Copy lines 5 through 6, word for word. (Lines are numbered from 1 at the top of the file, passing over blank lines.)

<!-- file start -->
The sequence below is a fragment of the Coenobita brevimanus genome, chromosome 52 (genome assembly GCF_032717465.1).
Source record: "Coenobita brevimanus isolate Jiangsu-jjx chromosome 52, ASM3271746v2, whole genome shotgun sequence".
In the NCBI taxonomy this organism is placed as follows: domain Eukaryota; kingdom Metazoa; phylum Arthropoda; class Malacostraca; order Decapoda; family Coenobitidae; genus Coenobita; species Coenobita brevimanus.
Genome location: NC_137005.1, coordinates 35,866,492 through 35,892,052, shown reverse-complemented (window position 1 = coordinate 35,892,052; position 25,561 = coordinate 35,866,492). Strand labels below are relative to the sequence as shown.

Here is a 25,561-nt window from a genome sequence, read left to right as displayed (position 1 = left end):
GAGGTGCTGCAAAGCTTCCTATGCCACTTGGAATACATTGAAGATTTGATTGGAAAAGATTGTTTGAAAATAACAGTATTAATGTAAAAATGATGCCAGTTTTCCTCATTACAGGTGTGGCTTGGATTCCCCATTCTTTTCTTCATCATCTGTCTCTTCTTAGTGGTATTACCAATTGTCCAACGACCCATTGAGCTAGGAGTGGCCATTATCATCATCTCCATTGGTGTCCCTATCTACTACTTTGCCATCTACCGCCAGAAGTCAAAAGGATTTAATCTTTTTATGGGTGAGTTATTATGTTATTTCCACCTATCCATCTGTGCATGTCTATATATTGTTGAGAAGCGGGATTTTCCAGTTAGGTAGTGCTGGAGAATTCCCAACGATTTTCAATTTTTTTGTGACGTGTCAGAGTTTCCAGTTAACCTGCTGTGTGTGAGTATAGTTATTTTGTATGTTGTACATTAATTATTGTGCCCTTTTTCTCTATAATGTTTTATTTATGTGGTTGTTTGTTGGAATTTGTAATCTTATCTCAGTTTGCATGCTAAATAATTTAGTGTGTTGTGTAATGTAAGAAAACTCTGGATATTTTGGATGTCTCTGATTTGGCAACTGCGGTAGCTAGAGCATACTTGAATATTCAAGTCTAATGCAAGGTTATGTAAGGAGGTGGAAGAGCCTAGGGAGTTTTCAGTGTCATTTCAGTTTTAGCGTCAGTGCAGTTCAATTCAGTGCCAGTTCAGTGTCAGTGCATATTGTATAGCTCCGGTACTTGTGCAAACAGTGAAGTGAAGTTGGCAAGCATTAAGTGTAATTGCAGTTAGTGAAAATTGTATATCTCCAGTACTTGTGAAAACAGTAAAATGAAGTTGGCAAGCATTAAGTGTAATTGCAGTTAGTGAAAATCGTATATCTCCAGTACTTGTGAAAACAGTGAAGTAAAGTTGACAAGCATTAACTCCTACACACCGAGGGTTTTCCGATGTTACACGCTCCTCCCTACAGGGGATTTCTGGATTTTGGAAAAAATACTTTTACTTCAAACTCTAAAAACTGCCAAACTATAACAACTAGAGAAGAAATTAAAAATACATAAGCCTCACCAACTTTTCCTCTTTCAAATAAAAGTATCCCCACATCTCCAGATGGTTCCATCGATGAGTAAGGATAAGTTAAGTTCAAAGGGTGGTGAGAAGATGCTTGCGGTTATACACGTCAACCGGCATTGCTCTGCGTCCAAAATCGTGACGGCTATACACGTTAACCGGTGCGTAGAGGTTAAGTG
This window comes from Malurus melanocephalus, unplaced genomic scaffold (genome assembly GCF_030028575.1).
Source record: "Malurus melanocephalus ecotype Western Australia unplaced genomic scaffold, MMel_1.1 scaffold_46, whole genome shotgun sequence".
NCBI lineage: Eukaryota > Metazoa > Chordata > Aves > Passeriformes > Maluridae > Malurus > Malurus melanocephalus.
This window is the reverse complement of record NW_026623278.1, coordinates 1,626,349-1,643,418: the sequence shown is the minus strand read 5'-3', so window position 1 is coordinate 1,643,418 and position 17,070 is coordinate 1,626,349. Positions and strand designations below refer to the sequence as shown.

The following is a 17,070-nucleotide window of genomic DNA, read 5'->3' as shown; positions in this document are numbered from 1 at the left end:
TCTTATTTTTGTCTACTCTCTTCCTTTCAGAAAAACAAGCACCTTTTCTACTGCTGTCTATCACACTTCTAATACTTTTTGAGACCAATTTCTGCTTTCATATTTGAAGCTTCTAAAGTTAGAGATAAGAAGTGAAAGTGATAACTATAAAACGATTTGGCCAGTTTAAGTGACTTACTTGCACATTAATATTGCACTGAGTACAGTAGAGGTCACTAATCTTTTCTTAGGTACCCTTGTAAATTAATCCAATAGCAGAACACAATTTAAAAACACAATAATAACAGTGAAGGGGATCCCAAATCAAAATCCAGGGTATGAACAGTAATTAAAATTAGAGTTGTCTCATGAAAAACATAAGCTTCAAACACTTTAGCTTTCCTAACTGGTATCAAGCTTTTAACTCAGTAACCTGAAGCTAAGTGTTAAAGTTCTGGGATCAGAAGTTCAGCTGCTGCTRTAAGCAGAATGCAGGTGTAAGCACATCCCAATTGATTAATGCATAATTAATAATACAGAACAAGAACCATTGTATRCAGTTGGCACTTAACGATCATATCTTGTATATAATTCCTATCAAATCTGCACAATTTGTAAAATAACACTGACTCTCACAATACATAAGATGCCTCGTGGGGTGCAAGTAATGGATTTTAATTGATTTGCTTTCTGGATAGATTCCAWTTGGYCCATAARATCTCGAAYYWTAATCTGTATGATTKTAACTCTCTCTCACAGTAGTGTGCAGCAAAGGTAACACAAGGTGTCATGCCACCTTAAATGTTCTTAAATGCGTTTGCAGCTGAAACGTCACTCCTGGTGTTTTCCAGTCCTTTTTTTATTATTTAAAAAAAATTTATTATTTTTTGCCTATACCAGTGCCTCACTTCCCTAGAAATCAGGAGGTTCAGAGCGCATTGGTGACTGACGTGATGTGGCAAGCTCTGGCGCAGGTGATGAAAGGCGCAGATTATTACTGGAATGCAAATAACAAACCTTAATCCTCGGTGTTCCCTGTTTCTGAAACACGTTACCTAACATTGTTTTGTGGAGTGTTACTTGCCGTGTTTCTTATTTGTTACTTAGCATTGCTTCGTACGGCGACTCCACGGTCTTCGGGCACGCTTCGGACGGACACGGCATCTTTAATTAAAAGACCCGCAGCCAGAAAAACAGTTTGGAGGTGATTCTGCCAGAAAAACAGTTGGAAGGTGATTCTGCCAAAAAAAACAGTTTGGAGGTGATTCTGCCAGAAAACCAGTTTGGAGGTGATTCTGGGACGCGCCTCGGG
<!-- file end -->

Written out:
Here is a 25,561-nt window from a genome sequence, read left to right as displayed (position 1 = left end):
GAGGTGCTGCAAAGCTTCCTATGCCACTTGGAATACATTGAAGATTTGATTGGAAAAGATTGTTTGAAAATAACAGTATTAATGTAAAAATGATGCCAGTTTTCCTCATTACAGGTGTGGCTTGGATTCCCCATTCTTTTCTTCATCATCTGTCTCTTCTTAGTGGTATTACCAATTGTCCAACGACCCATTGAGCTAGGAGTGGCCATTATCATCATCTCCATTGGTGTCCCTATCTACTACTTTGCCATCTACCGCCAGAAGTCAAAAGGATTTAATCTTTTTATGGGTGAGTTATTATGTTATTTCCACCTATCCATCTGTGCATGTCTATATATTGTTGAGAAGCGGGATTTTCCAGTTAGGTAGTGCTGGAGAATTCCCAACGATTTTCAATTTTTTTGTGACGTGTCAGAGTTTCCAGTTAACCTGCTGTGTGTGAGTATAGTTATTTTGTATGTTGTACATTAATTATTGTGCCCTTTTTCTCTATAATGTTTTATTTATGTGGTTGTTTGTTGGAATTTGTAATCTTATCTCAGTTTGCATGCTAAATAATTTAGTGTGTTGTGTAATGTAAGAAAACTCTGGATATTTTGGATGTCTCTGATTTGGCAACTGCGGTAGCTAGAGCATACTTGAATATTCAAGTCTAATGCAAGGTTATGTAAGGAGGTGGAAGAGCCTAGGGAGTTTTCAGTGTCATTTCAGTTTTAGCGTCAGTGCAGTTCAATTCAGTGCCAGTTCAGTGTCAGTGCATATTGTATAGCTCCGGTACTTGTGCAAACAGTGAAGTGAAGTTGGCAAGCATTAAGTGTAATTGCAGTTAGTGAAAATTGTATATCTCCAGTACTTGTGAAAACAGTAAAATGAAGTTGGCAAGCATTAAGTGTAATTGCAGTTAGTGAAAATCGTATATCTCCAGTACTTGTGAAAACAGTGAAGTAAAGTTGACAAGCATTAACTCCTACACACCGAGGGTTTTCCGATGTTACACGCTCCTCCCTACAGGGGATTTCTGGATTTTGGAAAAAATACTTTTACTTCAAACTCTAAAAACTGCCAAACTATAACAACTAGAGAAGAAATTAAAAATACATAAGCCTCACCAACTTTTCCTCTTTCAAATAAAAGTATCCCCACATCTCCAGATGGTTCCATCGATGAGTAAGGATAAGTTAAGTTCAAAGGGTGGTGAGAAGATGCTTGCGGTTATACACGTCAACCGGCATTGCTCTGCGTCCAAAATCGTGACGGCTATACACGTTAACCGGTGCGTAGAGGTTAAGTG